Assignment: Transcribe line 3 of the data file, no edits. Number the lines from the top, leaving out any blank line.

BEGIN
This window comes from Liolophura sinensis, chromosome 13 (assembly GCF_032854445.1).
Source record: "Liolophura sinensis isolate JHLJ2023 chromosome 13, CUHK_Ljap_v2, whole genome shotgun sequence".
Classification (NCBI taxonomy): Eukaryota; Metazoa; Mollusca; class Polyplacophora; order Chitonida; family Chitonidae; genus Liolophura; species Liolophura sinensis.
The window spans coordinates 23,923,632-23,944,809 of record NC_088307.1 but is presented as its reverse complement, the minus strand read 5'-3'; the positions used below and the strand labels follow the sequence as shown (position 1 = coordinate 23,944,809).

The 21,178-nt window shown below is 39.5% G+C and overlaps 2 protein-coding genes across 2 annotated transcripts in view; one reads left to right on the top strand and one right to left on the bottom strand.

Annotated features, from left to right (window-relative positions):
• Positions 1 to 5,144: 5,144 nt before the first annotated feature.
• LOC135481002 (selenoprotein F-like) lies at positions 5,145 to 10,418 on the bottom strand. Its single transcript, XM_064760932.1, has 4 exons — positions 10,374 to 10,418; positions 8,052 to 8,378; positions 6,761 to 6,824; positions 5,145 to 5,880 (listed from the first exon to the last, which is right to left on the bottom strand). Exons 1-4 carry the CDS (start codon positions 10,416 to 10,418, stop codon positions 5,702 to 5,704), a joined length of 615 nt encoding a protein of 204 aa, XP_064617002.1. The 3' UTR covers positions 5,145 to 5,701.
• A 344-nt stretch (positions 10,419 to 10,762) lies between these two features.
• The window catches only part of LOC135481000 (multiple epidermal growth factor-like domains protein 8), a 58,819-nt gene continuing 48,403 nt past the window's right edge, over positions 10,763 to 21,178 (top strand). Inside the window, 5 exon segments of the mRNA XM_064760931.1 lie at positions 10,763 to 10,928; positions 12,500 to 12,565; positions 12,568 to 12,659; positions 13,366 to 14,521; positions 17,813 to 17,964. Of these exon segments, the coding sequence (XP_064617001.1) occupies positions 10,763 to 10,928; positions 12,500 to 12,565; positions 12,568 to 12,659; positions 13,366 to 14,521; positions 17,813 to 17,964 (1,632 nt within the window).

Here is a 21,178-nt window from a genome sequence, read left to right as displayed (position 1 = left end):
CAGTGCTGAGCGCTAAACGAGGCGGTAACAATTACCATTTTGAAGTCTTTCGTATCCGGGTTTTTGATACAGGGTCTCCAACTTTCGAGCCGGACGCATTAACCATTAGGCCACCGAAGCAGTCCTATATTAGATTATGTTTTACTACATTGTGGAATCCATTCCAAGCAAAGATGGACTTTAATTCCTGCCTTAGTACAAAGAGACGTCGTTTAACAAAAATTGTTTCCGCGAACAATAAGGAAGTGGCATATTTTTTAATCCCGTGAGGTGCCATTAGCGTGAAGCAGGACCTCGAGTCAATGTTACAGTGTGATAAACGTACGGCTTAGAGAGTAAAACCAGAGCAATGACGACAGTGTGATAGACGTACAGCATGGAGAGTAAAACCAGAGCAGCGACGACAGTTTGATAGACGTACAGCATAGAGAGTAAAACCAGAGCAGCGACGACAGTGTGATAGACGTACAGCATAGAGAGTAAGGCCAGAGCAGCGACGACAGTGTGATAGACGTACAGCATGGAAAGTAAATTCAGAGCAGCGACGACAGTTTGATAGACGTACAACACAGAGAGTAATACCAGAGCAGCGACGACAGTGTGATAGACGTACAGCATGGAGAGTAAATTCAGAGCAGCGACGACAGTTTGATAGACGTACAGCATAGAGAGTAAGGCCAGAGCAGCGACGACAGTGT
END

Classification (NCBI taxonomy): Eukaryota; Metazoa; Mollusca; class Polyplacophora; order Chitonida; family Chitonidae; genus Liolophura; species Liolophura sinensis.